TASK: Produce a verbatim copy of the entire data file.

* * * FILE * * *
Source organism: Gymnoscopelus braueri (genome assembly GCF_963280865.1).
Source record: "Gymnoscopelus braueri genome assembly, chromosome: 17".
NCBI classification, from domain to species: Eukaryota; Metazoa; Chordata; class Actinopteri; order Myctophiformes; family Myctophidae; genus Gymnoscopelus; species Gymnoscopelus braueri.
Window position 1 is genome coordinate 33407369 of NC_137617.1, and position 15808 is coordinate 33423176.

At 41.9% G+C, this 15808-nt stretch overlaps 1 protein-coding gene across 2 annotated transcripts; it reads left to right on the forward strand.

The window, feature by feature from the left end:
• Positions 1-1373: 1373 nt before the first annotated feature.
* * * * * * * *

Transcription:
Source organism: Gymnoscopelus braueri (genome assembly GCF_963280865.1).
Source record: "Gymnoscopelus braueri genome assembly, chromosome: 17".
NCBI classification, from domain to species: Eukaryota; Metazoa; Chordata; class Actinopteri; order Myctophiformes; family Myctophidae; genus Gymnoscopelus; species Gymnoscopelus braueri.
Window position 1 is genome coordinate 33407369 of NC_137617.1, and position 15808 is coordinate 33423176.

At 41.9% G+C, this 15808-nt stretch overlaps 1 protein-coding gene across 2 annotated transcripts; it reads left to right on the forward strand.

The window, feature by feature from the left end:
• Positions 1-1373: 1373 nt before the first annotated feature.